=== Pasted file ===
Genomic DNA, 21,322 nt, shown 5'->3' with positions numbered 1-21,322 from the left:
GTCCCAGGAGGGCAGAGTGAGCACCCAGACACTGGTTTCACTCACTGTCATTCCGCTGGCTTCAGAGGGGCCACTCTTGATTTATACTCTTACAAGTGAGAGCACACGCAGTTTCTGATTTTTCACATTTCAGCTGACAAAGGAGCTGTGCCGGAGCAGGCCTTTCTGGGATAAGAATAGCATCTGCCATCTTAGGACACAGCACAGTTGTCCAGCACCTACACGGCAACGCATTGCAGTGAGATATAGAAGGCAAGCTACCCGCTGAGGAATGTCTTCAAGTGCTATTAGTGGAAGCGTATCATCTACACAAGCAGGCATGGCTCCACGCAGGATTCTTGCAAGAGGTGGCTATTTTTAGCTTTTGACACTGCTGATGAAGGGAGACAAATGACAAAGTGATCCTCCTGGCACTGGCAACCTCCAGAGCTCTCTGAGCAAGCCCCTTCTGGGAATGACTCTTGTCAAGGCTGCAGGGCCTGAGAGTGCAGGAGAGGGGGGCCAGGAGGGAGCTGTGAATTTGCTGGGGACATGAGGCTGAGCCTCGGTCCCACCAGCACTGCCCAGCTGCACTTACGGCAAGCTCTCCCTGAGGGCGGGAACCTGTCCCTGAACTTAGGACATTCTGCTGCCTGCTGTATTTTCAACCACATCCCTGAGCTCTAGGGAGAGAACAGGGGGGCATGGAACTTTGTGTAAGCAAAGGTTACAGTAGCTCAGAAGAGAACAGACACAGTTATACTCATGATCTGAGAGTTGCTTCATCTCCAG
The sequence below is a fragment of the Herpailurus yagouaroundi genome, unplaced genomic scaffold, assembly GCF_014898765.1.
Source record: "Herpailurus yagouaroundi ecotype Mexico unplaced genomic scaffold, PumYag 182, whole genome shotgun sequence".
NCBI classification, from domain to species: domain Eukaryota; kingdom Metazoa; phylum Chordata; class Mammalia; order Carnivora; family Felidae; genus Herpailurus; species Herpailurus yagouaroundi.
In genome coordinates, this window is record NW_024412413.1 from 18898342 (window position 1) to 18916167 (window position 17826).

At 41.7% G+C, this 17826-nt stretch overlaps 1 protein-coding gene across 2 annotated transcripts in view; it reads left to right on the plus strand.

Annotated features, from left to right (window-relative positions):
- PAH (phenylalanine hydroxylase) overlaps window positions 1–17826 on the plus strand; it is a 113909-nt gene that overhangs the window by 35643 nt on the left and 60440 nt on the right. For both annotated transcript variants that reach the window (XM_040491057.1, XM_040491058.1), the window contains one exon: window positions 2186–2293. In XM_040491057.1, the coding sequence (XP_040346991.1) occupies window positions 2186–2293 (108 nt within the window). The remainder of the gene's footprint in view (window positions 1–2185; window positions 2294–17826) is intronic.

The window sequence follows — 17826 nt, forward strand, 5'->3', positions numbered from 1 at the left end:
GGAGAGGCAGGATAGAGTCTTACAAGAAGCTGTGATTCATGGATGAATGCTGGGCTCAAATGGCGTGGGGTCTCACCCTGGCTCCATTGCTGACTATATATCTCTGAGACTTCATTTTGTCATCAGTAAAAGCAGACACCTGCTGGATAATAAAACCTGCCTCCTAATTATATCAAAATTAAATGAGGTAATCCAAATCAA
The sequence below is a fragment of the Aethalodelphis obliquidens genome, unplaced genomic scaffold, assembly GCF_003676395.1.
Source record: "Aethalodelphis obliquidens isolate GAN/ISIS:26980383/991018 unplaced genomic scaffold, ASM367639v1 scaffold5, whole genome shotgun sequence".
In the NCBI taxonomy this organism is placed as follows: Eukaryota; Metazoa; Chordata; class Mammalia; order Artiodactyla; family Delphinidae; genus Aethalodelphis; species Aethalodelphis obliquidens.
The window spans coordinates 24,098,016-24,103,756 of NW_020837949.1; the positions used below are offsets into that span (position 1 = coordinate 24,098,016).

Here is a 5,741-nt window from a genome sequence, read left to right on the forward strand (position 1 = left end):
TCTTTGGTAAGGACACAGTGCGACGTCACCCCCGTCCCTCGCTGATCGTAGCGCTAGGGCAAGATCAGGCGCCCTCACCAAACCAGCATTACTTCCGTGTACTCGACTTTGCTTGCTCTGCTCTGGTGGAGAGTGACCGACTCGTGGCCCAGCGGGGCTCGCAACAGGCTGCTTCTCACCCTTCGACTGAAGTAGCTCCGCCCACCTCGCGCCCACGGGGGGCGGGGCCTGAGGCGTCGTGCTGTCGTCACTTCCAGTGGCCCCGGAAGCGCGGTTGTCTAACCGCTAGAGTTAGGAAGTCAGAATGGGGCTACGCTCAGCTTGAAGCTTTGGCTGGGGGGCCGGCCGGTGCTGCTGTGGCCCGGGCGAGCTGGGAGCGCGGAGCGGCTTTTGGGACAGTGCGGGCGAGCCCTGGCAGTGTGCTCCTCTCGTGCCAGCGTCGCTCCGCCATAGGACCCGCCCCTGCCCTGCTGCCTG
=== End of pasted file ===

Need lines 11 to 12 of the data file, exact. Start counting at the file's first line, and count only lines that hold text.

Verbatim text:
GGAGAGGCAGGATAGAGTCTTACAAGAAGCTGTGATTCATGGATGAATGCTGGGCTCAAATGGCGTGGGGTCTCACCCTGGCTCCATTGCTGACTATATATCTCTGAGACTTCATTTTGTCATCAGTAAAAGCAGACACCTGCTGGATAATAAAACCTGCCTCCTAATTATATCAAAATTAAATGAGGTAATCCAAATCAA
The sequence below is a fragment of the Aethalodelphis obliquidens genome, unplaced genomic scaffold, assembly GCF_003676395.1.